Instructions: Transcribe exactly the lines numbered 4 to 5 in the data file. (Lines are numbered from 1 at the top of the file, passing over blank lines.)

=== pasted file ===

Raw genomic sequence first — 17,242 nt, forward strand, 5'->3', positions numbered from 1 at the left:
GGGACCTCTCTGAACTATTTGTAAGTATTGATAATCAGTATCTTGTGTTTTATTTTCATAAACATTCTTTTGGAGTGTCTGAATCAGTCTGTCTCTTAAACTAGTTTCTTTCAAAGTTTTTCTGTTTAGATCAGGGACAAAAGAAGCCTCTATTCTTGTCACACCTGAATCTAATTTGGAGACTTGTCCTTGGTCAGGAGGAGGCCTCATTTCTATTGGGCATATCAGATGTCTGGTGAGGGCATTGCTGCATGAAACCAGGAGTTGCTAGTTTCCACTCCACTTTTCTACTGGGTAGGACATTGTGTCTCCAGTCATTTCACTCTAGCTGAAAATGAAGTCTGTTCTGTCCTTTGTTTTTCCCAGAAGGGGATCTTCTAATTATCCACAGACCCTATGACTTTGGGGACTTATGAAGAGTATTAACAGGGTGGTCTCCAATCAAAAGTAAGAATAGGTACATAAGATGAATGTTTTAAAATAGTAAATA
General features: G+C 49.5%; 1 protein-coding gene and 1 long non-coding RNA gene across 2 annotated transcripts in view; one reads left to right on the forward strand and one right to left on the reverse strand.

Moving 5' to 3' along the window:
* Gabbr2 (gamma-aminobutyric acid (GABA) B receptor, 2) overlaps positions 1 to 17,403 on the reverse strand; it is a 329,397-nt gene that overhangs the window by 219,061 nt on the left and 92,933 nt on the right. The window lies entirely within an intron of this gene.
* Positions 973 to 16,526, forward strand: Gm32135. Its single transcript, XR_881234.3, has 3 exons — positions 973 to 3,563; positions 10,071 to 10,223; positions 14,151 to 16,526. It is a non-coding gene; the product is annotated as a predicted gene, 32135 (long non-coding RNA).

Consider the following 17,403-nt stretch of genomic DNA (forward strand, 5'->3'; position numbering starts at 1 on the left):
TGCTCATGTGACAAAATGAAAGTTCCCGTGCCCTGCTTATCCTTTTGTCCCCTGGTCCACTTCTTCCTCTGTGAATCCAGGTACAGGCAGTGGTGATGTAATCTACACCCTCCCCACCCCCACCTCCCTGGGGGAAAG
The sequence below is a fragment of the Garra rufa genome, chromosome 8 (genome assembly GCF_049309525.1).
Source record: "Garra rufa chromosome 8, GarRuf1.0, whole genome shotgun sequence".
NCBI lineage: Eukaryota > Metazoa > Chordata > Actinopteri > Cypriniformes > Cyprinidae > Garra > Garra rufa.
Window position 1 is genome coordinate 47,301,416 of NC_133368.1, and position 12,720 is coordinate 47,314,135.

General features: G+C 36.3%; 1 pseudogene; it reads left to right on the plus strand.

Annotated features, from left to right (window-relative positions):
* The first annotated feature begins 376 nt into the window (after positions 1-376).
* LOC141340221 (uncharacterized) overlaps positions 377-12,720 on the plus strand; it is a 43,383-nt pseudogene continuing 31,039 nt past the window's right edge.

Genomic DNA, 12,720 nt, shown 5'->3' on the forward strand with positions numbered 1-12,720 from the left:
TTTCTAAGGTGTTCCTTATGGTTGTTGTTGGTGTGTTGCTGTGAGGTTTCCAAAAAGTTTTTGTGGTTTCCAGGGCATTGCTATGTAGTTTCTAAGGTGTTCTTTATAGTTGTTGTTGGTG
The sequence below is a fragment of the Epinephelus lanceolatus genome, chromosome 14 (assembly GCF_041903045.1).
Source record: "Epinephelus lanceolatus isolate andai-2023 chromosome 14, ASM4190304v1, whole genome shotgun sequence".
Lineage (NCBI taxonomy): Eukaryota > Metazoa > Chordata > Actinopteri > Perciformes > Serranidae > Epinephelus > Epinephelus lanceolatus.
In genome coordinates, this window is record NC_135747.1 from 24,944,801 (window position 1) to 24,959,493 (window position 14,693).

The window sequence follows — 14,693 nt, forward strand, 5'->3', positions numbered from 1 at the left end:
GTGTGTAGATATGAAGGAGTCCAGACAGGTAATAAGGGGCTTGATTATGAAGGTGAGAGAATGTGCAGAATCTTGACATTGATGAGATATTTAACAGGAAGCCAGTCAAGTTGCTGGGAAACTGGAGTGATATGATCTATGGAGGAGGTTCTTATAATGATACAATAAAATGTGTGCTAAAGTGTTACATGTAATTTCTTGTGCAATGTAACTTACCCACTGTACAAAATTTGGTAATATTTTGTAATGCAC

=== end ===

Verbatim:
Moving 5' to 3' along the window:
* Gabbr2 (gamma-aminobutyric acid (GABA) B receptor, 2) overlaps positions 1 to 17,403 on the reverse strand; it is a 329,397-nt gene that overhangs the window by 219,061 nt on the left and 92,933 nt on the right. The window lies entirely within an intron of this gene.